Mouth cancer, or oral cancer, can occur anywhere in the mouth, on the surface of the tongue, the lips, inside the cheek, in the gums, in the roof and floor of the mouth, in the tonsils, and in the salivary glands.

It is a type of head and neck cancer and is often treated similarly to other head and neck cancers.

Mouth cancer mostly happens after the age of 40, and the risk is more than twice as high in men as it is in women.


In the early stages, there are often no signs or symptoms, but smokers and heavy drinkers should have regular checkups with the dentist, as they may identify early signs.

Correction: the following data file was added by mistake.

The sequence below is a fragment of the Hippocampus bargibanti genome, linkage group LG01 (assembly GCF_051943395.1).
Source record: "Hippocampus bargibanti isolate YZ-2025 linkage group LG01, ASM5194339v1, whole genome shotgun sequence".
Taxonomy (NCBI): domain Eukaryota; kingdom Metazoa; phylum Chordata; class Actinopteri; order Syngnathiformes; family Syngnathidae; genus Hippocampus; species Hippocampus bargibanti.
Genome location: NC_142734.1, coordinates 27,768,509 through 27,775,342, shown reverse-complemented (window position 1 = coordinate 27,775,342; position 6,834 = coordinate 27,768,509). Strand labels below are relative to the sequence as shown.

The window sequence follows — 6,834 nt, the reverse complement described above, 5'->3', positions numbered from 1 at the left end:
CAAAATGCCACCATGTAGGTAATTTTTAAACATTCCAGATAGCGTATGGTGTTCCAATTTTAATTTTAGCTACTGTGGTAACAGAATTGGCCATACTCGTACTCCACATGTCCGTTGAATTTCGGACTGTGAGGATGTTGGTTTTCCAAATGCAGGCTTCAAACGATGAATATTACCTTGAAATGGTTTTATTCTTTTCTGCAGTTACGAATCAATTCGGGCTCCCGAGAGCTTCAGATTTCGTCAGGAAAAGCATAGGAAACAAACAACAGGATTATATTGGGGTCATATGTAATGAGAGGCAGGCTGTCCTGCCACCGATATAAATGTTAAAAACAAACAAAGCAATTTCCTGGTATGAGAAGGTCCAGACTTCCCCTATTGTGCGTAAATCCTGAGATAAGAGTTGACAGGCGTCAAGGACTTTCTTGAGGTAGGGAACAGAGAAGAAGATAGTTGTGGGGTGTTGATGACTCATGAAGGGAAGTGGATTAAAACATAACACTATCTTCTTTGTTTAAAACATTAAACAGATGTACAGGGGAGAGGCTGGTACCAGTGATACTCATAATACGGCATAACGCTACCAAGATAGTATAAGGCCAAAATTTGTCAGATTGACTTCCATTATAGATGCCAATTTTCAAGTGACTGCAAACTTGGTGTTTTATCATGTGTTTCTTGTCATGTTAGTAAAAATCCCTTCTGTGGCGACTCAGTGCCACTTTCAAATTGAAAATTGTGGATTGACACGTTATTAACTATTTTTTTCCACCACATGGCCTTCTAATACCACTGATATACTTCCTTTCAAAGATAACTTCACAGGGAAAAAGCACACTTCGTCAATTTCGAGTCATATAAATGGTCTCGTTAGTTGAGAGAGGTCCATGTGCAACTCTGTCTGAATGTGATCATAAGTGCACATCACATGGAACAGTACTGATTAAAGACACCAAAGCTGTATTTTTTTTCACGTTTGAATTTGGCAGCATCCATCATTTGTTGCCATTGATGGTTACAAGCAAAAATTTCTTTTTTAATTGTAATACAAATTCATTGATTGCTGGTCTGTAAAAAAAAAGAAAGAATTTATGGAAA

Signs and symptoms include:

  1. patches on the lining of the mouth or tongue, usually red or red and white in color
  2. mouth ulcers or sores that do not heal
  3. swelling that persists for over 3 weeks
  4. a lump or thickening of the skin or lining of the mouth
  5. pain when swallowing
  6. loose teeth with no apparent reason
  7. poorly fitting dentures
  8. jaw pain or stiffness
  9. a sensation that something is stuck in the throat
  10. painful tongue
  11. pain in the neck or ear that does not go away